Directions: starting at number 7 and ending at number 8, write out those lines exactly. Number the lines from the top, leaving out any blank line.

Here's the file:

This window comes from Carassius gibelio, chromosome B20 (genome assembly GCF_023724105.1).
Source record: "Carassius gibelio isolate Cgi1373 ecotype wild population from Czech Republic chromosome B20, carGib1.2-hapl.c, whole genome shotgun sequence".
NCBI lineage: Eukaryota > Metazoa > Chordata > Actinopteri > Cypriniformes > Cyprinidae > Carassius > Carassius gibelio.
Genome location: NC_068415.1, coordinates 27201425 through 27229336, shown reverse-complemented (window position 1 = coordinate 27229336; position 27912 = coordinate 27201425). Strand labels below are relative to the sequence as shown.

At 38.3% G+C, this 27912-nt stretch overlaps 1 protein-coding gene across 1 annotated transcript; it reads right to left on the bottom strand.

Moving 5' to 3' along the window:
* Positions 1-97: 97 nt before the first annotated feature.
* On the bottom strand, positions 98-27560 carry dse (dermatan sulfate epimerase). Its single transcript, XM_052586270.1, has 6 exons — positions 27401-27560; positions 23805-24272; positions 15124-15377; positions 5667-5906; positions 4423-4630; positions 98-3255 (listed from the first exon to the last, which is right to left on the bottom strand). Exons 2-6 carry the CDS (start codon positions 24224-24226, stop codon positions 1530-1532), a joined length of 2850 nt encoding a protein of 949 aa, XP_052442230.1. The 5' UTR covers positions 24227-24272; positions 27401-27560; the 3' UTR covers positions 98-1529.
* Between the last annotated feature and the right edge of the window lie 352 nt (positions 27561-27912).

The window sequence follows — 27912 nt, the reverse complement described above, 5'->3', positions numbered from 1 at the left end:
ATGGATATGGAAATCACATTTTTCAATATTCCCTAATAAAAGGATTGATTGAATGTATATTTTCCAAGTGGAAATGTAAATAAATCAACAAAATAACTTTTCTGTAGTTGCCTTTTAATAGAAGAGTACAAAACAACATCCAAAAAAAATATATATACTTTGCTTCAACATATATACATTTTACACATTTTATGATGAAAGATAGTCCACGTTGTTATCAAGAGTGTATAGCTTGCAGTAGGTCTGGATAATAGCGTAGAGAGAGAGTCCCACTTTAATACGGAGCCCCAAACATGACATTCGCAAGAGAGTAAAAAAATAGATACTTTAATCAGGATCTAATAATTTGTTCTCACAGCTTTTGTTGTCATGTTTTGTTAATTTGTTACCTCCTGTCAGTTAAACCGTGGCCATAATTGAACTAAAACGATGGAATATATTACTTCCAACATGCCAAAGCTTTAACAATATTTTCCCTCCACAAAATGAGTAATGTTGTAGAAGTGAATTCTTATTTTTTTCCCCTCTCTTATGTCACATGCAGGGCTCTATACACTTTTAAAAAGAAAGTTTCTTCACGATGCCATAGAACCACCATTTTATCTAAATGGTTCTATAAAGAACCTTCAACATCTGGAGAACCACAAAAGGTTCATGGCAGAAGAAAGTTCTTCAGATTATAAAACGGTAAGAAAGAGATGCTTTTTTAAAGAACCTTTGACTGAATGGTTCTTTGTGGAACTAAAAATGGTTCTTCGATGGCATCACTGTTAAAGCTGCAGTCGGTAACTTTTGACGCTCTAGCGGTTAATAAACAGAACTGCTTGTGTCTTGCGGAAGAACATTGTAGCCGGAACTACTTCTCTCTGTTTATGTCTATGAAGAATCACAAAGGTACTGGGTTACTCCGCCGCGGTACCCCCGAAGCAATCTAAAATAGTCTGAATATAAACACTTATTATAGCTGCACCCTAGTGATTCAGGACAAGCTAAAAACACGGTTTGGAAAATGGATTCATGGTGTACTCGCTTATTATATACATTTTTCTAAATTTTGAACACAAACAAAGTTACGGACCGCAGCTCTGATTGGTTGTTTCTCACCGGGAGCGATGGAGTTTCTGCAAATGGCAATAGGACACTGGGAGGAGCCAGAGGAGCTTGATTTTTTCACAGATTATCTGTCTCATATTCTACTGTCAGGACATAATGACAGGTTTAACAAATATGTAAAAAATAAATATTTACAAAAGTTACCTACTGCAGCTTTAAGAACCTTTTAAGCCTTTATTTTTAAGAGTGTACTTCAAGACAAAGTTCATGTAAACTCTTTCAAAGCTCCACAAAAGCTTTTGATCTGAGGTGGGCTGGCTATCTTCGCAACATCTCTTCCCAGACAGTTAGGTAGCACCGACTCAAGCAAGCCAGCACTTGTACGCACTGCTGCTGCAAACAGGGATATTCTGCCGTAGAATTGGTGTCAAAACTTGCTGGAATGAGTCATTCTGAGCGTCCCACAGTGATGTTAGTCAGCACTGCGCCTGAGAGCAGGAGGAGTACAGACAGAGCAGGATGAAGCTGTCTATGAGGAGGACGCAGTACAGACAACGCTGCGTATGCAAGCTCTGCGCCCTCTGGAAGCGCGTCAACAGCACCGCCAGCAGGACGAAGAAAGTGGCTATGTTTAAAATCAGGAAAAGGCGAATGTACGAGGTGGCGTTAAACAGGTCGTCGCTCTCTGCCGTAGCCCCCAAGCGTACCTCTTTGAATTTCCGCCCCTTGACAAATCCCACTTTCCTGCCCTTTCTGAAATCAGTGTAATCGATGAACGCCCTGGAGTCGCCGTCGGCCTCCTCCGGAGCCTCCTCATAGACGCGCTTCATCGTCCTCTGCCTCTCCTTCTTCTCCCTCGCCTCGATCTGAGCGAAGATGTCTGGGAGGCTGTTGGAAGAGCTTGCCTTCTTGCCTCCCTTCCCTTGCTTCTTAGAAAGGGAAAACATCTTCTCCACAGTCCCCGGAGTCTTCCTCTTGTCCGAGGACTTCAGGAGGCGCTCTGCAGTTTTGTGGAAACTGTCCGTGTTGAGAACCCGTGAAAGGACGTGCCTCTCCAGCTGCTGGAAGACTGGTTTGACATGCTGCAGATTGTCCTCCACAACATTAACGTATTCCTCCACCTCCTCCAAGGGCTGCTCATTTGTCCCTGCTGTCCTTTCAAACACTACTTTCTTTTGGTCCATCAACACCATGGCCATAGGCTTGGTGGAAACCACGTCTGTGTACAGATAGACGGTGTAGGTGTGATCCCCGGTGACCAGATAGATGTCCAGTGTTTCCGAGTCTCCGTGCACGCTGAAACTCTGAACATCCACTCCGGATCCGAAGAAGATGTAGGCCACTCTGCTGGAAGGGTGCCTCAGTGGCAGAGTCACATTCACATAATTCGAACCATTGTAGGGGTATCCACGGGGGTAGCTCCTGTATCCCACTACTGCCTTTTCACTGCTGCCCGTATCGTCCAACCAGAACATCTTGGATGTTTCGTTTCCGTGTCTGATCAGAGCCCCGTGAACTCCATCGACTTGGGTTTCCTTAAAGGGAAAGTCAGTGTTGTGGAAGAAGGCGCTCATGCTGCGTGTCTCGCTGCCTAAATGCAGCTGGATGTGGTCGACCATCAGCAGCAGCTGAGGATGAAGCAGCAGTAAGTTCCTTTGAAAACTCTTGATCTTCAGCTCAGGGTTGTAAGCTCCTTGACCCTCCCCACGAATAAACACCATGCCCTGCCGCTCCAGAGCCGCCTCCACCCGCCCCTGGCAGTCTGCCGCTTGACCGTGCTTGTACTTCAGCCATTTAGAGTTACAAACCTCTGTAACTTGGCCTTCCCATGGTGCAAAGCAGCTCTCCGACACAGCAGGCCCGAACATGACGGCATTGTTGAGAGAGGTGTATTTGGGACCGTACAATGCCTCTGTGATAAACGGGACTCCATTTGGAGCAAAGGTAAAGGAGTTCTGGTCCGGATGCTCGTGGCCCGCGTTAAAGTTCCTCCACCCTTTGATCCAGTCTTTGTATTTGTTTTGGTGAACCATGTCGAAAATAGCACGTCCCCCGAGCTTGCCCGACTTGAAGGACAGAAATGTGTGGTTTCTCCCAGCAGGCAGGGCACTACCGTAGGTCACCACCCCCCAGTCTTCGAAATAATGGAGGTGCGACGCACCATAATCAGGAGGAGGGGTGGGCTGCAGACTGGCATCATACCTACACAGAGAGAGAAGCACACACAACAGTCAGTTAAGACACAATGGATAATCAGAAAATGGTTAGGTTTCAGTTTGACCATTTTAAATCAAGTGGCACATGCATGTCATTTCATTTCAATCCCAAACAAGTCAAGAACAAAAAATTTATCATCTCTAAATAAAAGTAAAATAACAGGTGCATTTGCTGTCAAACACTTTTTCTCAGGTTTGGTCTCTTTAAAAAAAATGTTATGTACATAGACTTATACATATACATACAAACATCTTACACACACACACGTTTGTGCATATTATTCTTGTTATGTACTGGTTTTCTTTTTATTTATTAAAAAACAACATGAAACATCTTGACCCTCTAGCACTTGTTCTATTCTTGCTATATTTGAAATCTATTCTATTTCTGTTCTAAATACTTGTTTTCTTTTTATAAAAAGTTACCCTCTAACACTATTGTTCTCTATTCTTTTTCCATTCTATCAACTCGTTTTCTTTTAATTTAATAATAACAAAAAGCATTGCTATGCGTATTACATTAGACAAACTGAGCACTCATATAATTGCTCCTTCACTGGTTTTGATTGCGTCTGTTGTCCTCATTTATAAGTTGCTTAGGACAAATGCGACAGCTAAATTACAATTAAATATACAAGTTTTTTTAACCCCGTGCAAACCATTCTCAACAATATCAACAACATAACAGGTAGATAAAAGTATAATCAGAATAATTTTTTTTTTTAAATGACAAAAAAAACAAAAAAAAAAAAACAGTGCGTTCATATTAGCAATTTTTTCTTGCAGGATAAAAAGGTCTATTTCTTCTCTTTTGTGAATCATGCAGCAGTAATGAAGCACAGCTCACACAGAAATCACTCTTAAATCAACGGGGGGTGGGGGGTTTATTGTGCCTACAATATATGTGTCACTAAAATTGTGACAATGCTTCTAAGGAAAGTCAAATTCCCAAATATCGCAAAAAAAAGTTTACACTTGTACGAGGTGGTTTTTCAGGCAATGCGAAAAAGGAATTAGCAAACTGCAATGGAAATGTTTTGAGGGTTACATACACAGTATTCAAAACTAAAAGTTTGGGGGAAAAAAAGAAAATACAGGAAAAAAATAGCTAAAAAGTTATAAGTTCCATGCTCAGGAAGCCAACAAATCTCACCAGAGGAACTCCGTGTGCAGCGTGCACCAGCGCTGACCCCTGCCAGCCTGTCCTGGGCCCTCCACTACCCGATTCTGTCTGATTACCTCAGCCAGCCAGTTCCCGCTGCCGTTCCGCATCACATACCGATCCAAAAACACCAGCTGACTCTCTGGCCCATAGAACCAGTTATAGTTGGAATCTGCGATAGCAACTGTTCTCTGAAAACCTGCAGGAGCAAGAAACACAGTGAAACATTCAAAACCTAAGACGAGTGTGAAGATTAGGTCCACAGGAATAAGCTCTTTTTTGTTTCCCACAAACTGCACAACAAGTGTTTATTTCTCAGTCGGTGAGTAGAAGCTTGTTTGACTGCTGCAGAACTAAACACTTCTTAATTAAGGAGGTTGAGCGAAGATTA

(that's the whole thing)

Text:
* Positions 1-97: 97 nt before the first annotated feature.
* On the bottom strand, positions 98-27560 carry dse (dermatan sulfate epimerase). Its single transcript, XM_052586270.1, has 6 exons — positions 27401-27560; positions 23805-24272; positions 15124-15377; positions 5667-5906; positions 4423-4630; positions 98-3255 (listed from the first exon to the last, which is right to left on the bottom strand). Exons 2-6 carry the CDS (start codon positions 24224-24226, stop codon positions 1530-1532), a joined length of 2850 nt encoding a protein of 949 aa, XP_052442230.1. The 5' UTR covers positions 24227-24272; positions 27401-27560; the 3' UTR covers positions 98-1529.